That topical flea control between your pup’s shoulder blades packs a powerful punch—and fleas aren’t the only ones feeling the effects. The U.S. Environmental Protection Agency reports that some dogs have experienced adverse reactions, such as skin irritation, vomiting, seizures and even death.
“While chemical preventatives can be helpful, in most cases, they’re not needed,” says Shawn Messonnier, D.V.M., author of Unexpected Miracles: Hope and Holistic Healing for Pets (Forge Books). Before reaching for a spot-on pesticide, try this two-part natural prevention approach.
Treat your dog
Bathe your pet at least once a week using an herbal flea control shampoo containing citrus oil, which is a natural repellent, says Messonnier. After lathering, keep the suds on for at least 10 minutes before rinsing. In between baths, repel fleas with an herbal flea spray, an herbal collar containing citronella or an herbal powder containing natural pyrethrum from chrysanthemum flowers.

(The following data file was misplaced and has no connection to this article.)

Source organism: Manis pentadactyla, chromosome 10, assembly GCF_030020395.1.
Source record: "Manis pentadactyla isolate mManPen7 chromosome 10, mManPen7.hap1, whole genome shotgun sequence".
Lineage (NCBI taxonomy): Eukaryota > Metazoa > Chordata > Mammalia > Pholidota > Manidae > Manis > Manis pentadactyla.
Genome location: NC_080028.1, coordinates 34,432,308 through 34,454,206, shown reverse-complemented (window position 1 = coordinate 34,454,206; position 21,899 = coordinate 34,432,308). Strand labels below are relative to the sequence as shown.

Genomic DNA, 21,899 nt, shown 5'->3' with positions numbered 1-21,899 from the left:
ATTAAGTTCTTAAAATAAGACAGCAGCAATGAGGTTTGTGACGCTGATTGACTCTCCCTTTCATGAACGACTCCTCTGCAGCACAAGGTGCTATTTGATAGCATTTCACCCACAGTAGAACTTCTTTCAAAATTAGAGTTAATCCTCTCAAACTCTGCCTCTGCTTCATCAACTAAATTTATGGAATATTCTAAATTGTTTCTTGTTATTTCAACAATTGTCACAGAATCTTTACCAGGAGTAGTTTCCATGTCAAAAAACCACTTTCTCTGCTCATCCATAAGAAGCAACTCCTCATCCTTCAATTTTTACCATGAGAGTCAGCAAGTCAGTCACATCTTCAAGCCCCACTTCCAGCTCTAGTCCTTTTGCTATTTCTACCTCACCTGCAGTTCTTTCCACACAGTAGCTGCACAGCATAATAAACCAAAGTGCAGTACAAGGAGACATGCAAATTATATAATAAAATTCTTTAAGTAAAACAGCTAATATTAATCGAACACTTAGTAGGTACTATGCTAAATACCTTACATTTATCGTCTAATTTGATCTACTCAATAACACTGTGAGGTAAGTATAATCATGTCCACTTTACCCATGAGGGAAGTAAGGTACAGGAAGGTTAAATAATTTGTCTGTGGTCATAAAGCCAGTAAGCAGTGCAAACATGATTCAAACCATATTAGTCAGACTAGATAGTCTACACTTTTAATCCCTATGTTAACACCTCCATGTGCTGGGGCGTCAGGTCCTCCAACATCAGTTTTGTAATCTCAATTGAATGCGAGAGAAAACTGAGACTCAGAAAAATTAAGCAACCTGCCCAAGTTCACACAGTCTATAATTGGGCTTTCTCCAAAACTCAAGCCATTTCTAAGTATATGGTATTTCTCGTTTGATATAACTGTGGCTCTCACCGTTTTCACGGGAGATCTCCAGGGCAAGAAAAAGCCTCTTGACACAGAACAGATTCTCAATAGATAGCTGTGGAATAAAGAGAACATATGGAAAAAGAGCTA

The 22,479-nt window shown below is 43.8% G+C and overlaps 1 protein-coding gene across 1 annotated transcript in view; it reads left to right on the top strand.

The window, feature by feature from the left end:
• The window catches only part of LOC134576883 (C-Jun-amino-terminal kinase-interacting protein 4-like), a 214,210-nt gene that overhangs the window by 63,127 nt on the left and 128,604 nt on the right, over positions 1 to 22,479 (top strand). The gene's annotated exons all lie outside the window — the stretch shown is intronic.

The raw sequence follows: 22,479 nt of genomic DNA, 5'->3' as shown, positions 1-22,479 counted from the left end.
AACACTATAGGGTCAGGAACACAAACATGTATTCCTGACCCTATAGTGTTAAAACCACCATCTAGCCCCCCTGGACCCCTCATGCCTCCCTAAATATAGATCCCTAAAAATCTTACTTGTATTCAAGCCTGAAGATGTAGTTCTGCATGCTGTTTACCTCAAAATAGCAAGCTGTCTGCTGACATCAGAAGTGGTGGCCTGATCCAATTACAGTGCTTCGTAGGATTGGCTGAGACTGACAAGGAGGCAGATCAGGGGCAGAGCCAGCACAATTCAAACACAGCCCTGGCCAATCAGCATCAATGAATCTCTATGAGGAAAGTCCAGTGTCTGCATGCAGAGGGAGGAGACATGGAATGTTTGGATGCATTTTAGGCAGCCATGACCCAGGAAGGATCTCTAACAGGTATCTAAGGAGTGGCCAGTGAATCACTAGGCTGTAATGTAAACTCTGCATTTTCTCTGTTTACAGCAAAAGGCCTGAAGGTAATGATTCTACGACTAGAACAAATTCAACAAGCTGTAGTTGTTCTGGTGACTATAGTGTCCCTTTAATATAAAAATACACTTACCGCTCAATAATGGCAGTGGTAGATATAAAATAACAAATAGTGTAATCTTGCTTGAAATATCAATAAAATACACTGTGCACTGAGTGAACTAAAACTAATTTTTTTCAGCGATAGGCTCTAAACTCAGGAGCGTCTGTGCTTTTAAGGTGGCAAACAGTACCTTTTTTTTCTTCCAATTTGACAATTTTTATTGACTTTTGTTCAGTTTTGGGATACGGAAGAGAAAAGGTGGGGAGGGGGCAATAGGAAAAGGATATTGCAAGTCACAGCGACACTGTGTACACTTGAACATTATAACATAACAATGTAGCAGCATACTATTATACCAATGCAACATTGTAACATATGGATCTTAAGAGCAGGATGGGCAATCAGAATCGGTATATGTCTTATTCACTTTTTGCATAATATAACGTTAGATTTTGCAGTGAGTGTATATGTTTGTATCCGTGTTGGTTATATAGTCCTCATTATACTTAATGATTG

Treat his surroundings
“This is the most important part of flea control because 95 percent of the fleas you’re battling are in the environment, not on your pet,” says Messonnier. Regularly vacuum your floors and furniture and wash your dog’s bedding in hot, soapy water to eliminate any flea eggs or larvae. Apply citrus oil sprays to baseboards or sprinkle diatomaceous earth (available at garden centers) on carpets. Outside, spray your lawn with beneficial nematodes; these microscopic worms eat flea larvae and can be purchased online or from garden centers.